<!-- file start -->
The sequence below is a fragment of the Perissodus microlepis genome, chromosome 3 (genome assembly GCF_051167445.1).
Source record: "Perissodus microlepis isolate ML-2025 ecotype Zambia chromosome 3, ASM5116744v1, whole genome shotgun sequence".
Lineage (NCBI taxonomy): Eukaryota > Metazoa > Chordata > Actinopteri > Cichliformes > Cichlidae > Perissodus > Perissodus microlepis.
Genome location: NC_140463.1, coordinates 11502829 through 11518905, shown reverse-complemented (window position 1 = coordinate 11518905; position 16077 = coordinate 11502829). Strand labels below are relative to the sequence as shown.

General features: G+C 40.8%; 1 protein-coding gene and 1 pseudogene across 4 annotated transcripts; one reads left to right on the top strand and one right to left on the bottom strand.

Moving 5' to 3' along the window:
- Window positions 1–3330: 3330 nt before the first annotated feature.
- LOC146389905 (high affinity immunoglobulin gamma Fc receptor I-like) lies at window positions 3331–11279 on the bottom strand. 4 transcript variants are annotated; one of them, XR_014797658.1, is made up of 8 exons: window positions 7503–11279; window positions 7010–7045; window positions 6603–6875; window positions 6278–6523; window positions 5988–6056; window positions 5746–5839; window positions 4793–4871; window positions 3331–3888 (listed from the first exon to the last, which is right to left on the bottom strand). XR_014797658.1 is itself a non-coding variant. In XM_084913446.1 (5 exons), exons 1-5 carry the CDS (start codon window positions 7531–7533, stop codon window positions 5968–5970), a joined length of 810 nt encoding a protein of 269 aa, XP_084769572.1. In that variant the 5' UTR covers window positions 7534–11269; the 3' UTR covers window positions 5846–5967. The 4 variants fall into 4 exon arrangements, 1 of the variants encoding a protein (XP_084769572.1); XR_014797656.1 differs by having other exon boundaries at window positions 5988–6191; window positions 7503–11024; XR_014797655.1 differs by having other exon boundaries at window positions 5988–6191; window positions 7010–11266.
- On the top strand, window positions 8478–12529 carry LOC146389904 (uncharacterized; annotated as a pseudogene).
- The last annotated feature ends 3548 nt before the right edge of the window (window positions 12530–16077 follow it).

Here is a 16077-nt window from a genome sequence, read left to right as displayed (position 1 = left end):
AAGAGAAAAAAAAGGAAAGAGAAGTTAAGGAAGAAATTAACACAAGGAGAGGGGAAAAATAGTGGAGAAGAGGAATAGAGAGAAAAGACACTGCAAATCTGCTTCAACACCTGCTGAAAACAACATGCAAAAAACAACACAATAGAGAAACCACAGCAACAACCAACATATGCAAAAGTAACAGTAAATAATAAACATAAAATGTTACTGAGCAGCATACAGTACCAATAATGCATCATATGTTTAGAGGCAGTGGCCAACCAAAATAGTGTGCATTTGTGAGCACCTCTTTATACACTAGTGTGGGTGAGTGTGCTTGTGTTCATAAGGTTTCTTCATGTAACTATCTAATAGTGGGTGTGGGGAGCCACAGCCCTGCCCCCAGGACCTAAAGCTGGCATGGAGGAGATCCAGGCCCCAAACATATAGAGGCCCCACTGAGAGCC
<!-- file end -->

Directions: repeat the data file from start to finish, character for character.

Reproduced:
The sequence below is a fragment of the Perissodus microlepis genome, chromosome 3 (genome assembly GCF_051167445.1).
Source record: "Perissodus microlepis isolate ML-2025 ecotype Zambia chromosome 3, ASM5116744v1, whole genome shotgun sequence".
Lineage (NCBI taxonomy): Eukaryota > Metazoa > Chordata > Actinopteri > Cichliformes > Cichlidae > Perissodus > Perissodus microlepis.
Genome location: NC_140463.1, coordinates 11502829 through 11518905, shown reverse-complemented (window position 1 = coordinate 11518905; position 16077 = coordinate 11502829). Strand labels below are relative to the sequence as shown.

General features: G+C 40.8%; 1 protein-coding gene and 1 pseudogene across 4 annotated transcripts; one reads left to right on the top strand and one right to left on the bottom strand.

Moving 5' to 3' along the window:
- Window positions 1–3330: 3330 nt before the first annotated feature.
- LOC146389905 (high affinity immunoglobulin gamma Fc receptor I-like) lies at window positions 3331–11279 on the bottom strand. 4 transcript variants are annotated; one of them, XR_014797658.1, is made up of 8 exons: window positions 7503–11279; window positions 7010–7045; window positions 6603–6875; window positions 6278–6523; window positions 5988–6056; window positions 5746–5839; window positions 4793–4871; window positions 3331–3888 (listed from the first exon to the last, which is right to left on the bottom strand). XR_014797658.1 is itself a non-coding variant. In XM_084913446.1 (5 exons), exons 1-5 carry the CDS (start codon window positions 7531–7533, stop codon window positions 5968–5970), a joined length of 810 nt encoding a protein of 269 aa, XP_084769572.1. In that variant the 5' UTR covers window positions 7534–11269; the 3' UTR covers window positions 5846–5967. The 4 variants fall into 4 exon arrangements, 1 of the variants encoding a protein (XP_084769572.1); XR_014797656.1 differs by having other exon boundaries at window positions 5988–6191; window positions 7503–11024; XR_014797655.1 differs by having other exon boundaries at window positions 5988–6191; window positions 7010–11266.
- On the top strand, window positions 8478–12529 carry LOC146389904 (uncharacterized; annotated as a pseudogene).
- The last annotated feature ends 3548 nt before the right edge of the window (window positions 12530–16077 follow it).

Here is a 16077-nt window from a genome sequence, read left to right as displayed (position 1 = left end):
AAGAGAAAAAAAAGGAAAGAGAAGTTAAGGAAGAAATTAACACAAGGAGAGGGGAAAAATAGTGGAGAAGAGGAATAGAGAGAAAAGACACTGCAAATCTGCTTCAACACCTGCTGAAAACAACATGCAAAAAACAACACAATAGAGAAACCACAGCAACAACCAACATATGCAAAAGTAACAGTAAATAATAAACATAAAATGTTACTGAGCAGCATACAGTACCAATAATGCATCATATGTTTAGAGGCAGTGGCCAACCAAAATAGTGTGCATTTGTGAGCACCTCTTTATACACTAGTGTGGGTGAGTGTGCTTGTGTTCATAAGGTTTCTTCATGTAACTATCTAATAGTGGGTGTGGGGAGCCACAGCCCTGCCCCCAGGACCTAAAGCTGGCATGGAGGAGATCCAGGCCCCAAACATATAGAGGCCCCACTGAGAGCC